Next Article in Journal / Special Issue
Association between Itch and Cancer in 3836 Pediatric Pruritus Patients at a Tertiary Care Center
Previous Article in Journal / Special Issue
Diagnostic Workup and Evaluation of Patients with Prurigo Nodularis
Article

Racial and Gender Differences in the Presentation of Pruritus

1
Department of Dermatology, Johns Hopkins University School of Medicine, Baltimore, MD 21231, USA
2
School of Medicine, University of Texas Southwestern Medical Center, Dallas, TX 75390, USA
3
Johns Hopkins Bloomberg School of Public Health, Baltimore, MD 21231, USA
*
Author to whom correspondence should be addressed.
Medicines 2019, 6(4), 98; https://doi.org/10.3390/medicines6040098
Received: 27 June 2019 / Revised: 27 August 2019 / Accepted: 25 September 2019 / Published: 27 September 2019
(This article belongs to the Special Issue Pathogenesis and Treatment of Chronic Pruritus)
Background: Pruritus is a common disease symptom with a variety of etiologies known to reduce patient quality of life. We aimed to characterize the racial and gender differences in the presentation of pruritus for itch-related patient visits both within a single institution and nationally. Methods: Cross sectional study of patients ≥ 18 years old seen at Johns Hopkins Health System between 1/1/12 and 1/1/18. Results were compared to data from 2005–2011 from the National Ambulatory Medical Care Survey (NAMCS) and the National Health Ambulatory Medical Care Survey (NHAMCS). Results: Our findings indicate that itch patients at JHHS (n = 18,753) were more likely to be black compared to white patients (37% vs. 19%, p < 0.01) when compared to patients without itch—a trend also noted nationally based on data from NAMCS/NHAMCS (26% vs. 21%, p = 0.05). Black itch patients are also more likely to be diagnosed with prurigo nodularis (OR 2.37, p < 0.0001), lichen planus (OR 1.22, p < 0.0001), and atopic dermatitis OR 1.51, p < 0.0001). Female itch patients are more likely to be diagnosed with autoimmune (OR 1.66, p < 0.0001) and psychiatric comorbidities (OR 1.2–1.8, p < 0.0001) than male itch patients. When compared to black itch patients nationally, white itch patients were more likely to visit a dermatologist (29% vs. 18%, p = 0.028). Our data can identify associated conditions and demographic differences but are unable to support a causal relationship. Conclusions: Black and female patients are more likely to present with pruritus, a symptom associated with comorbidities such as prurigo nodularis, lichen planus, atopic dermatitis, and psychiatric conditions. View Full-Text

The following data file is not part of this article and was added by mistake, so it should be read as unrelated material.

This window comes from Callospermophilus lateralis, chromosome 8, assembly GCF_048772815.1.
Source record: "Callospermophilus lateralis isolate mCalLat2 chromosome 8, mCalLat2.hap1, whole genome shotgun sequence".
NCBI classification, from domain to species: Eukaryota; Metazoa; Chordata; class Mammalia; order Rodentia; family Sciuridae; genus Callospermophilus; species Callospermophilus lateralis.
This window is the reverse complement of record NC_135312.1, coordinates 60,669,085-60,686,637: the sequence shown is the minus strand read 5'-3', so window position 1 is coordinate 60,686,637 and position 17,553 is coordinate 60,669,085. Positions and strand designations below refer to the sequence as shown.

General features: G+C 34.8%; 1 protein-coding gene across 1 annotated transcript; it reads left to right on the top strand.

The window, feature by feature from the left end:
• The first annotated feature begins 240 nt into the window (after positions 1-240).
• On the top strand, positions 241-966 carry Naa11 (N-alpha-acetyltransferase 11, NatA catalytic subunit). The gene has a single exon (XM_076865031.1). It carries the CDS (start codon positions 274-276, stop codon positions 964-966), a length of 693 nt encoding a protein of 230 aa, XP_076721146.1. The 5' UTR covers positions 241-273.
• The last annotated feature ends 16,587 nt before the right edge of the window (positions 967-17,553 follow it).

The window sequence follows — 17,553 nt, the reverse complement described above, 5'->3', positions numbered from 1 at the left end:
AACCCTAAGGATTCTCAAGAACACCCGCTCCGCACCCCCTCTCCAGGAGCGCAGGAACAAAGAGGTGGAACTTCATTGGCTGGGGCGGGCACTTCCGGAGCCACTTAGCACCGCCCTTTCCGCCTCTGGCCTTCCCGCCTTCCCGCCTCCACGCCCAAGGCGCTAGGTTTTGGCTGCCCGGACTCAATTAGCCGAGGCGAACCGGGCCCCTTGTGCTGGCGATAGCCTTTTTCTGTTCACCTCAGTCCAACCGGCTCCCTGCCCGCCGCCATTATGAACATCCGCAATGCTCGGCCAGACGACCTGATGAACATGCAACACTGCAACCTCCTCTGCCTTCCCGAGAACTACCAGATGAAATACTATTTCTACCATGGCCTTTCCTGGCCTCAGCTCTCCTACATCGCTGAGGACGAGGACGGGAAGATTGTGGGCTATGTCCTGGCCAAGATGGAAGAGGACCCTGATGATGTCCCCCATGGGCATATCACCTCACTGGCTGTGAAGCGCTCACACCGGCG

Keywords: pruritus; itch; prurigo; nodularis; atopic; dermatitis; race; gender; comorbidities; demographics pruritus; itch; prurigo; nodularis; atopic; dermatitis; race; gender; comorbidities; demographics
Show Figures

Figure 1

MDPI and ACS Style

Whang, K.A.; Khanna, R.; Thomas, J.; Aguh, C.; Kwatra, S.G. Racial and Gender Differences in the Presentation of Pruritus. Medicines 2019, 6, 98. https://doi.org/10.3390/medicines6040098

AMA Style

Whang KA, Khanna R, Thomas J, Aguh C, Kwatra SG. Racial and Gender Differences in the Presentation of Pruritus. Medicines. 2019; 6(4):98. https://doi.org/10.3390/medicines6040098

Chicago/Turabian Style

Whang, Katherine A., Raveena Khanna, Jamael Thomas, Crystal Aguh, and Shawn G. Kwatra 2019. "Racial and Gender Differences in the Presentation of Pruritus" Medicines 6, no. 4: 98. https://doi.org/10.3390/medicines6040098

Find Other Styles
Note that from the first issue of 2016, MDPI journals use article numbers instead of page numbers. See further details here.

Article Access Map by Country/Region

1
Back to TopTop